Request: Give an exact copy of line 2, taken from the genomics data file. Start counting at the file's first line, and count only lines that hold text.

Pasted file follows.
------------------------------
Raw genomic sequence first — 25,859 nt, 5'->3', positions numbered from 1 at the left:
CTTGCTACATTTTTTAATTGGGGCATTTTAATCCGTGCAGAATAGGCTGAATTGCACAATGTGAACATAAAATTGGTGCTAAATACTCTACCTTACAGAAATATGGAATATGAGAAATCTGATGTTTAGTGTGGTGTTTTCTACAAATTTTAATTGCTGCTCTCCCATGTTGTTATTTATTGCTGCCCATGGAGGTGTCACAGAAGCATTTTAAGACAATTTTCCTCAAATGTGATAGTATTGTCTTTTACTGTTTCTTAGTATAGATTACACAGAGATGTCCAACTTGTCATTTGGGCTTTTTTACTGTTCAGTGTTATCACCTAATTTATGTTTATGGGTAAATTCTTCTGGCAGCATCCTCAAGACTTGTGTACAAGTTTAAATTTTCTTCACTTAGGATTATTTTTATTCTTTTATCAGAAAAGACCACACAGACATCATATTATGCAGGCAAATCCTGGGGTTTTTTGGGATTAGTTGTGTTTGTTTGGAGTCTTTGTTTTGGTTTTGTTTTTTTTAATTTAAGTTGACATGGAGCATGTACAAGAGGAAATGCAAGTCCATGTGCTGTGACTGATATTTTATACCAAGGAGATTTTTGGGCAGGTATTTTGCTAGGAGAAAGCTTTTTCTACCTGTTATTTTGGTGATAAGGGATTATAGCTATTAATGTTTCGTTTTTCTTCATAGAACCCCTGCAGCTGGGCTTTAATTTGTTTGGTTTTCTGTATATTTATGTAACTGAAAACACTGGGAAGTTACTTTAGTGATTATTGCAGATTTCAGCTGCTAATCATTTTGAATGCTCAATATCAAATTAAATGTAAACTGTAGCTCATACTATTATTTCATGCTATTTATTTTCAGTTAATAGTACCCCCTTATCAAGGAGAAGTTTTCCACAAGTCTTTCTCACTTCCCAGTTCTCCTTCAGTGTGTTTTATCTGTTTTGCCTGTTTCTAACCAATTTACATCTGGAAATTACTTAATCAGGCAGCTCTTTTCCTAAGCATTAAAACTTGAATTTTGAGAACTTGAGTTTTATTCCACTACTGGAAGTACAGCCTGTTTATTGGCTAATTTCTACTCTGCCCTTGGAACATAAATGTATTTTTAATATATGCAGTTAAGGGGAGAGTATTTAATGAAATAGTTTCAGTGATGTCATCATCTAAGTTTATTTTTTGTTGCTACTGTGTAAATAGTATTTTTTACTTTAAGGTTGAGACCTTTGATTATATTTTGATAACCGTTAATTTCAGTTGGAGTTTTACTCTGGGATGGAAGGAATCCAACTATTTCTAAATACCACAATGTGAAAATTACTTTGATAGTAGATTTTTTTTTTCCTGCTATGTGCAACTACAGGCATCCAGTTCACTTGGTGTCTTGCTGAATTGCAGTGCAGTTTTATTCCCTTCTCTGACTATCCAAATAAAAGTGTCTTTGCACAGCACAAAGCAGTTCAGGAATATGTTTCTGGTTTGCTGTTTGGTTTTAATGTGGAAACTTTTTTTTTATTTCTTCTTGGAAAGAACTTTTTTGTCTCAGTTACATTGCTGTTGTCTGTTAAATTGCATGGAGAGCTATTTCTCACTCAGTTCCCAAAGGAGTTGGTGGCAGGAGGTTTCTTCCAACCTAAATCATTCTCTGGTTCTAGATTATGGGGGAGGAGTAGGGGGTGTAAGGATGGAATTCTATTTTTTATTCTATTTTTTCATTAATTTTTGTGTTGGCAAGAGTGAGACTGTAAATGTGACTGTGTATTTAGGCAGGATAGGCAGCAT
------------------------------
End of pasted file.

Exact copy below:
CTTGCTACATTTTTTAATTGGGGCATTTTAATCCGTGCAGAATAGGCTGAATTGCACAATGTGAACATAAAATTGGTGCTAAATACTCTACCTTACAGAAATATGGAATATGAGAAATCTGATGTTTAGTGTGGTGTTTTCTACAAATTTTAATTGCTGCTCTCCCATGTTGTTATTTATTGCTGCCCATGGAGGTGTCACAGAAGCATTTTAAGACAATTTTCCTCAAATGTGATAGTATTGTCTTTTACTGTTTCTTAGTATAGATTACACAGAGATGTCCAACTTGTCATTTGGGCTTTTTTACTGTTCAGTGTTATCACCTAATTTATGTTTATGGGTAAATTCTTCTGGCAGCATCCTCAAGACTTGTGTACAAGTTTAAATTTTCTTCACTTAGGATTATTTTTATTCTTTTATCAGAAAAGACCACACAGACATCATATTATGCAGGCAAATCCTGGGGTTTTTTGGGATTAGTTGTGTTTGTTTGGAGTCTTTGTTTTGGTTTTGTTTTTTTTAATTTAAGTTGACATGGAGCATGTACAAGAGGAAATGCAAGTCCATGTGCTGTGACTGATATTTTATACCAAGGAGATTTTTGGGCAGGTATTTTGCTAGGAGAAAGCTTTTTCTACCTGTTATTTTGGTGATAAGGGATTATAGCTATTAATGTTTCGTTTTTCTTCATAGAACCCCTGCAGCTGGGCTTTAATTTGTTTGGTTTTCTGTATATTTATGTAACTGAAAACACTGGGAAGTTACTTTAGTGATTATTGCAGATTTCAGCTGCTAATCATTTTGAATGCTCAATATCAAATTAAATGTAAACTGTAGCTCATACTATTATTTCATGCTATTTATTTTCAGTTAATAGTACCCCCTTATCAAGGAGAAGTTTTCCACAAGTCTTTCTCACTTCCCAGTTCTCCTTCAGTGTGTTTTATCTGTTTTGCCTGTTTCTAACCAATTTACATCTGGAAATTACTTAATCAGGCAGCTCTTTTCCTAAGCATTAAAACTTGAATTTTGAGAACTTGAGTTTTATTCCACTACTGGAAGTACAGCCTGTTTATTGGCTAATTTCTACTCTGCCCTTGGAACATAAATGTATTTTTAATATATGCAGTTAAGGGGAGAGTATTTAATGAAATAGTTTCAGTGATGTCATCATCTAAGTTTATTTTTTGTTGCTACTGTGTAAATAGTATTTTTTACTTTAAGGTTGAGACCTTTGATTATATTTTGATAACCGTTAATTTCAGTTGGAGTTTTACTCTGGGATGGAAGGAATCCAACTATTTCTAAATACCACAATGTGAAAATTACTTTGATAGTAGATTTTTTTTTTCCTGCTATGTGCAACTACAGGCATCCAGTTCACTTGGTGTCTTGCTGAATTGCAGTGCAGTTTTATTCCCTTCTCTGACTATCCAAATAAAAGTGTCTTTGCACAGCACAAAGCAGTTCAGGAATATGTTTCTGGTTTGCTGTTTGGTTTTAATGTGGAAACTTTTTTTTTATTTCTTCTTGGAAAGAACTTTTTTGTCTCAGTTACATTGCTGTTGTCTGTTAAATTGCATGGAGAGCTATTTCTCACTCAGTTCCCAAAGGAGTTGGTGGCAGGAGGTTTCTTCCAACCTAAATCATTCTCTGGTTCTAGATTATGGGGGAGGAGTAGGGGGTGTAAGGATGGAATTCTATTTTTTATTCTATTTTTTCATTAATTTTTGTGTTGGCAAGAGTGAGACTGTAAATGTGACTGTGTATTTAGGCAGGATAGGCAGCAT